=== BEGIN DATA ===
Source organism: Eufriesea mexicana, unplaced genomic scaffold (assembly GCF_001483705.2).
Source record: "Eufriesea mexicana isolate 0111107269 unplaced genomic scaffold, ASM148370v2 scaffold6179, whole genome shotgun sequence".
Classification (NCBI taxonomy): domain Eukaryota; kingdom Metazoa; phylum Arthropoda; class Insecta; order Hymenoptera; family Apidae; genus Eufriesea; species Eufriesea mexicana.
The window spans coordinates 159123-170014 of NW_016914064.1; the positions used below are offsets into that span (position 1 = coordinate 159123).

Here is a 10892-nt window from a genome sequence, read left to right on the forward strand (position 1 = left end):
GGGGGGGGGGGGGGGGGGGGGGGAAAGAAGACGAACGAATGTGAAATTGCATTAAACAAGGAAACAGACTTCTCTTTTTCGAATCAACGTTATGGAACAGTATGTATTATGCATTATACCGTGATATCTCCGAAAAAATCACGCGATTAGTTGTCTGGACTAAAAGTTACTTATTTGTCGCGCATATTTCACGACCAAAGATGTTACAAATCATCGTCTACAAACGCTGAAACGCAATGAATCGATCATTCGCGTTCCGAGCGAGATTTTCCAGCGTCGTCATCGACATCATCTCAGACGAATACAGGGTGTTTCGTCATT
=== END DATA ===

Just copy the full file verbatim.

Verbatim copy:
Source organism: Eufriesea mexicana, unplaced genomic scaffold (assembly GCF_001483705.2).
Source record: "Eufriesea mexicana isolate 0111107269 unplaced genomic scaffold, ASM148370v2 scaffold6179, whole genome shotgun sequence".
Classification (NCBI taxonomy): domain Eukaryota; kingdom Metazoa; phylum Arthropoda; class Insecta; order Hymenoptera; family Apidae; genus Eufriesea; species Eufriesea mexicana.
The window spans coordinates 159123-170014 of NW_016914064.1; the positions used below are offsets into that span (position 1 = coordinate 159123).

Here is a 10892-nt window from a genome sequence, read left to right on the forward strand (position 1 = left end):
GGGGGGGGGGGGGGGGGGGGGGGAAAGAAGACGAACGAATGTGAAATTGCATTAAACAAGGAAACAGACTTCTCTTTTTCGAATCAACGTTATGGAACAGTATGTATTATGCATTATACCGTGATATCTCCGAAAAAATCACGCGATTAGTTGTCTGGACTAAAAGTTACTTATTTGTCGCGCATATTTCACGACCAAAGATGTTACAAATCATCGTCTACAAACGCTGAAACGCAATGAATCGATCATTCGCGTTCCGAGCGAGATTTTCCAGCGTCGTCATCGACATCATCTCAGACGAATACAGGGTGTTTCGTCATT